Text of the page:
To test the idea, the researchers analyzed song recordings from more than 400 male birds spanning 44 species of North American songbirds -- a data set that included orioles, blackbirds, warblers, sparrows, cardinals, finches, chickadees and thrushes.
They used computer software to convert each sound recording -- a medley of whistles, warbles, cheeps, chirps, trills and twitters -- into a spectrogram, or sound graph. Like a musical score, the complex pattern of lines and streaks in a spectrogram enable scientists to see and visually analyze each snippet of sound.
For each bird in their data set, they measured song characteristics such as length, highest and lowest notes, number of notes, and the spacing between them.
When they combined this data with temperature and precipitation records and other information such as habitat and latitude, they found a surprising pattern -- males that experience more dramatic seasonal swings between wet and dry sing more variable songs.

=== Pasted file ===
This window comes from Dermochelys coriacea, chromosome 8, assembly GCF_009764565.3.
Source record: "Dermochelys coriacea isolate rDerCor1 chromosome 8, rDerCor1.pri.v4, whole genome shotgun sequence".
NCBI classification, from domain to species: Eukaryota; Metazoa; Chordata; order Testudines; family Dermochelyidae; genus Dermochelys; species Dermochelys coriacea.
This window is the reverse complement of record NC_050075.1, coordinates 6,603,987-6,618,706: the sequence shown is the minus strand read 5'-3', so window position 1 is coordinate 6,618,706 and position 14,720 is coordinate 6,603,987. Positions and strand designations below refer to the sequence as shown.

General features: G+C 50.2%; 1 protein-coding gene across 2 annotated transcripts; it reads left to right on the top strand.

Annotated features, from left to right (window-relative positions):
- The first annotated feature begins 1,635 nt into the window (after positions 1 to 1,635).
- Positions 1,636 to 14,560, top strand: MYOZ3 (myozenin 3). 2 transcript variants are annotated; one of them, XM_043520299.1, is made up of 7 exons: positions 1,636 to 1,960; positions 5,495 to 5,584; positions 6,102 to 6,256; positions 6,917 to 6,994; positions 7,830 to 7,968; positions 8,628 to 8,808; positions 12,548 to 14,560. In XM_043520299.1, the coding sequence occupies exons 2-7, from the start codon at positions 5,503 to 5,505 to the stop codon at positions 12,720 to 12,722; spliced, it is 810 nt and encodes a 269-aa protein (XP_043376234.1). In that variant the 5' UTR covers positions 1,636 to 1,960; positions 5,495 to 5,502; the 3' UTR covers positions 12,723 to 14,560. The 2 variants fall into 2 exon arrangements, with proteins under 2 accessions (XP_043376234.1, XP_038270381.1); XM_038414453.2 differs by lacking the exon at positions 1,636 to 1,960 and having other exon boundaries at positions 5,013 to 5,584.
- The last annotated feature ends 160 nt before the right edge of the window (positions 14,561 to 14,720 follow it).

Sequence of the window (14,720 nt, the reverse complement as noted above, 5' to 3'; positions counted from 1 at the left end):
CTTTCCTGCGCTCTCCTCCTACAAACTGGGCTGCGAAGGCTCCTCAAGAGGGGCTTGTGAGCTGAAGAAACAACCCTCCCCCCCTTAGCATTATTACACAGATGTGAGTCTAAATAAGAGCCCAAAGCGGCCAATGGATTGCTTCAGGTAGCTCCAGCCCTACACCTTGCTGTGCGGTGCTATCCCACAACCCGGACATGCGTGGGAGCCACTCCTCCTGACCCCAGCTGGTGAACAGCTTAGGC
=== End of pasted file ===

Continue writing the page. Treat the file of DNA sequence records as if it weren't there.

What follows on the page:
"They may sing certain notes really low, or really high, or they may adjust the loudness or tempo," said co-author Clinton Francis of the National Evolutionary Synthesis Center.
The Pyrrhuloxia or desert cardinal from the American southwest and northern Mexico and Lawrence's goldfinch from California are two examples.
In addition to variation in weather across the seasons, the researchers also looked at geographic variation and found a similar pattern. Namely, species that experience more extreme differences in precipitation from one location to the next across their range sing more complex tunes. House finches and plumbeous vireos are two examples, Francis said.
Why might this be?
"Precipitation is closely related to how densely vegetated the habitat is," said co-author Iliana Medina of Australian National University. Changing vegetation means changing acoustic conditions.
"Sound transmits differently through different vegetation types," Francis explained. "Often when birds arrive at their breeding grounds in the spring, for example, there are hardly any leaves on the trees. Over the course of just a couple of weeks, the sound transmission changes drastically as the leaves come in."
"Birds that have more flexibility in their songs may be better able to cope with the different acoustic environments they experience throughout the year," Medina added.
A separate team reported similar links between environment and birdsong in mockingbirds in 2009, but this is the first study to show that the pattern holds up across dozens of species.
Interestingly, Francis and Medina found that species with striking color differences between males and females also sing more variable songs, which means that environmental variation isn't the only factor, the researchers say.